Recently it was announced that the PPA Tour would be implementing provisional changes to the service rules. It seemed as if the new rules were aimed at neutralizing some of the big serves on tour.
Players like Ben Johns, Dekel Bar and Tyson McGuffin are known for serves that would give the average player fits. While most pros have learned to return the serves without issue, it's clear that big serves still offer an advantage even at the highest levels of play. But is it an unfair advantage? Or is it part of the game?
Dekel joined the PicklePod this week (click here to subscribe!) to discuss his take on the new serve rules, his body-bagging exchanges with Zane at Desert Ridge and much more.
"I don't think the serve is too much of a weapon. Changing the rule to have the serve be less of a weapon just doesn't make too much sense to me. You lose a bit of athleticism when you force players to hit a certain way. It's nice to see different styles in any sport." – Dekel Bar on this week's PicklePod
Let's catch up on the recent changes to the PPA Tour's service rules:
From Jan 10, 2024 issue of The Dink Newsletter:
Imagine making it to an invitational pro event…only to be told you don’t know how to serve correctly. Yesterday was the preliminary day of PPA Masters play, and refs were spotted giving pro players some pointers in order to maintain a legal serve.
In case you didn’t know, the rules surrounding serves were temporarily changed for The Masters event:
- There is no tossing the ball up on the serve
- The ball must leave the hand in a downward motion
- The ball must leave the hand at or below the top of the hip
From Don Stanley, Director of Officiating, Carvana PPA Tour
"At the prompting of the pro player council, PPA will be beta-testing a new service rule for the pro and senior open brackets. The Palm Springs tournament, (Jan 9-14, 2024) will be used as a test basis for the new service rule. After the tournament has concluded, the results will be reviewed for implementation, revisions or possible deletion. The driving force behind this rule change is to make the serve less of a weapon.
New Rule: “On the serve, (1) the ball must be released with the non-paddle hand, (2) no spin can be imparted on the ball at the time of release, and (3) the release of the ball must be downward and below the top of the hip."
Application: All current serve rules still apply. There will be no re-serves for a questionable release. The release will either be completely legal or the referee will call a fault. Thank you for your help as we test this new service rule."
After the new rules were implemented at The Masters, the PPA reported that the qualifying rounds alone resulted in 72 faults for incorrect serves.
It was then announced that the provisional service rules would again be implemented at the Desert Ridge Open. This time around, however, players would be granted one re-serve upon committing their first service fault.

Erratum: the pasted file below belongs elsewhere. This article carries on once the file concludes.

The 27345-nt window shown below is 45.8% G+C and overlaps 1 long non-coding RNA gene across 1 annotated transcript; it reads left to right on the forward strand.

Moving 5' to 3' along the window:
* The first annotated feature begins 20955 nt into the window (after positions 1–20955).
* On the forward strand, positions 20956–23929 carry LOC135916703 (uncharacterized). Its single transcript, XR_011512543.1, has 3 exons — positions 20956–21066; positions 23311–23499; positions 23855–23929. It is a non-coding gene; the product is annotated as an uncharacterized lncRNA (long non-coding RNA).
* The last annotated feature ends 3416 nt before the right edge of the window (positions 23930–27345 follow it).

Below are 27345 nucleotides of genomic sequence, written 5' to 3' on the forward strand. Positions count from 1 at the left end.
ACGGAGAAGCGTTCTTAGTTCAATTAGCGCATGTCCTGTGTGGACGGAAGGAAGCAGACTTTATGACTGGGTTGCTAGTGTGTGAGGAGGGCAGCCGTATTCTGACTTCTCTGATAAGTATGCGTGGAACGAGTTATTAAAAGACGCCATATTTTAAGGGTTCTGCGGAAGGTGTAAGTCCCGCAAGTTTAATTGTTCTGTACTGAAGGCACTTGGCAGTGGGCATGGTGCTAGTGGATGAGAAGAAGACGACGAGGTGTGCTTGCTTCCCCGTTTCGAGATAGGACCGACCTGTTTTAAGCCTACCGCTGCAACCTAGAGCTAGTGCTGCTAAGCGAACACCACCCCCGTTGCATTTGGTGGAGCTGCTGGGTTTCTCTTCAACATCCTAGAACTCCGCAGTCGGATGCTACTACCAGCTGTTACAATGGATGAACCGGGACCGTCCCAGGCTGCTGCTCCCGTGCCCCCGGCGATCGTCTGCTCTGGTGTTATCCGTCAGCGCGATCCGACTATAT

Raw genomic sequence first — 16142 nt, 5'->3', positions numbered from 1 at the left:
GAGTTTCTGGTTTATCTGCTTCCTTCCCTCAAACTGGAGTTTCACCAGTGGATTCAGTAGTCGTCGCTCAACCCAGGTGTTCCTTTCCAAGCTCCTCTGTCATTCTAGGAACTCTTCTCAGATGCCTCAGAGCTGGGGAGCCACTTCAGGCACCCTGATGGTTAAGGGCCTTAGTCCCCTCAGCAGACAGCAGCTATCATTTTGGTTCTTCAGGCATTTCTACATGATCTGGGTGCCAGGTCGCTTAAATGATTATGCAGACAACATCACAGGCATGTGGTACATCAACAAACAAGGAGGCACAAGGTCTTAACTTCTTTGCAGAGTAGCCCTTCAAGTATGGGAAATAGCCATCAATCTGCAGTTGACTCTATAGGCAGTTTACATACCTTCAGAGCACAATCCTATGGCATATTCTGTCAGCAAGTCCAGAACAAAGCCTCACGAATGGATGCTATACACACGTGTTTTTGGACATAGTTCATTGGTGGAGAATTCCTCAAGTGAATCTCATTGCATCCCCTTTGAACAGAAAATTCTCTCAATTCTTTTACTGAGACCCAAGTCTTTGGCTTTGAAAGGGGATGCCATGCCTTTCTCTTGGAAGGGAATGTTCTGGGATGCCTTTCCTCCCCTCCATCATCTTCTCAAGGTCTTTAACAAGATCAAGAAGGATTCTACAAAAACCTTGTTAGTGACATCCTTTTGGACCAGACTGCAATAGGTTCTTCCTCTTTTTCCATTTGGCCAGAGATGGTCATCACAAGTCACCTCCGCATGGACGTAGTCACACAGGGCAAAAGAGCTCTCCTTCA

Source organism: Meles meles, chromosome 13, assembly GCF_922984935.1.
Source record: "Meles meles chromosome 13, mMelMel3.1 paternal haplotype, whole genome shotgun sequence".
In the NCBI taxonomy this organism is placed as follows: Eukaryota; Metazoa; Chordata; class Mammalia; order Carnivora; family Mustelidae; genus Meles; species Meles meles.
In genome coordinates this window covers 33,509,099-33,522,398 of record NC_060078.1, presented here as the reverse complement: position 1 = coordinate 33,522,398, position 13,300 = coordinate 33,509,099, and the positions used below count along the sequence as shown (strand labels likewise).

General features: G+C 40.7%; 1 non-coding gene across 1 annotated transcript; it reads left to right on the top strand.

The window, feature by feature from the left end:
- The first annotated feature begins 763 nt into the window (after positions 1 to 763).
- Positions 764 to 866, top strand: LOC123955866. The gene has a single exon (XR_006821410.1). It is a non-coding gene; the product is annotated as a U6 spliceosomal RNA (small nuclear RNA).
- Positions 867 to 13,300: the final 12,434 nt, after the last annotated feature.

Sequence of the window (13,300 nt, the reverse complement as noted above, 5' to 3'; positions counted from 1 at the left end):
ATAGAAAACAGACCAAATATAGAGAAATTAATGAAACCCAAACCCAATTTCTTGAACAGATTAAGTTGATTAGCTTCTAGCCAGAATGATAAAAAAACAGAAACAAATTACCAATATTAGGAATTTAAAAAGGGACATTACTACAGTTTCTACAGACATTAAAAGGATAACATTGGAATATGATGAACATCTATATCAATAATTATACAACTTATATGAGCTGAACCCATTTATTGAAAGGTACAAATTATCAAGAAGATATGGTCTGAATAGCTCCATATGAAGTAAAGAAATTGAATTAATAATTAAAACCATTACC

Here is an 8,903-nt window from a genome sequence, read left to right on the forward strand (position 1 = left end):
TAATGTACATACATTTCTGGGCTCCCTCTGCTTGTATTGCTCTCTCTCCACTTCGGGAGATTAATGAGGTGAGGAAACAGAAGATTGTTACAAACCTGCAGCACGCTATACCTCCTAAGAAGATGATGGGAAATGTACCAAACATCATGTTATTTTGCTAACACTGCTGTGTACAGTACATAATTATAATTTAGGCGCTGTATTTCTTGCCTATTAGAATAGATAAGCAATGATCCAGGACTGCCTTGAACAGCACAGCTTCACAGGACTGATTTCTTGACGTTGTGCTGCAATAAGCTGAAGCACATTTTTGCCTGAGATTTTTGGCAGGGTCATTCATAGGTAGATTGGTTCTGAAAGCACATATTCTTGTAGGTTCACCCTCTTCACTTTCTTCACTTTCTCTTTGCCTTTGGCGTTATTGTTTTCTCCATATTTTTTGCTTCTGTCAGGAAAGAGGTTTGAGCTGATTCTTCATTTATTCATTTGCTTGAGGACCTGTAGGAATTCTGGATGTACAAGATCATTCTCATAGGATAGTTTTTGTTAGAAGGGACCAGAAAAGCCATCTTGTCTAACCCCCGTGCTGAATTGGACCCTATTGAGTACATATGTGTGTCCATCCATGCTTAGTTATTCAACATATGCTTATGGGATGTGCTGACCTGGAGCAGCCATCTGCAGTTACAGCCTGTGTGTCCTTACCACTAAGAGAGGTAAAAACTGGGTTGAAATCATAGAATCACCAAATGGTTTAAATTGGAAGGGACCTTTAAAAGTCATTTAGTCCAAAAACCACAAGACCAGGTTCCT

And that brings us to Bar's opinion on the new service rules:
Bar Weighs In
The serve is a shot in pickleball we all love to talk about. What is the purpose of the serve? Are certain serves/service motions legal? Should the serve be used as a weapon?
There have been many rule changes to the serve in the last few years, some to make it easier for people to serve (legalizing the drop serve) and some to make it easier for people to return (getting rid of the spin serve). However, the main issue often circles back to making the serve less of an advantage. But why?
Bigger serves in pickleball mean better third shots, which means all four players make it to the kitchen more often, which makes for more interesting points. Spectators often complain about watching long dink rallies, so encouraging athletes to develop their serves into a weapon leads to a more aggressive and faster paced game, which spectators seem to enjoy more.
In 2023 MLP Premier Level, 97.8 percent of service returns were successful.
In the group stages of the PPA Tour finals in the men’s doubles division, we had four of the biggest servers in the game: Dekel Bar, Tyson Mcguffin, James Ignatowich and Ben Johns. In two of the matches, we had three of those players on the same court. In those two matches, only eight returns were missed out of 248. That’s a bit over three percent. Which means almost 97 percent of returns were returned successfully! This is not a large number of unreturned serves.
In tennis, close to 40 percent of serves are not returned. That is simply a part of the game. While we don’t want to be like tennis and have so many 1-2 shot rallies, we clearly are not! Many of the return errors in Pickleball come from a bad bounce or an unforced error.
Athletes will always try to get the biggest advantage they can, and should be encouraged to do so. You should be rewarded for having a skill.
Enforcing serving rules is difficult, as it is challenging to know exactly where the ball is being struck (Contact point cannot be higher than the naval). Referees often have to make judgment calls, which is obviously not the most accurate measure.
To that I say, let’s help our referees. We can use cameras that we have on the main courts to help have more accurate calls. Players could have the ability to challenge the serve and then refs could have playback capabilities to watch it in slow motion. The kitchen ref could track the serve contact point closely (helping the main ref as there can be no kitchen faults yet). A better/easier highest point of contact could be implemented for the refs to judge: the hip joint?
It is not entirely clear which option is the best and/or most feasible. However, making the serve less of a weapon and taking out the great variety of serves is certainly not the solution. Let’s help create a system that is easier to enforce and showcases our sport in the best way, instead of creating new rules that are harder to enforce and keep up with.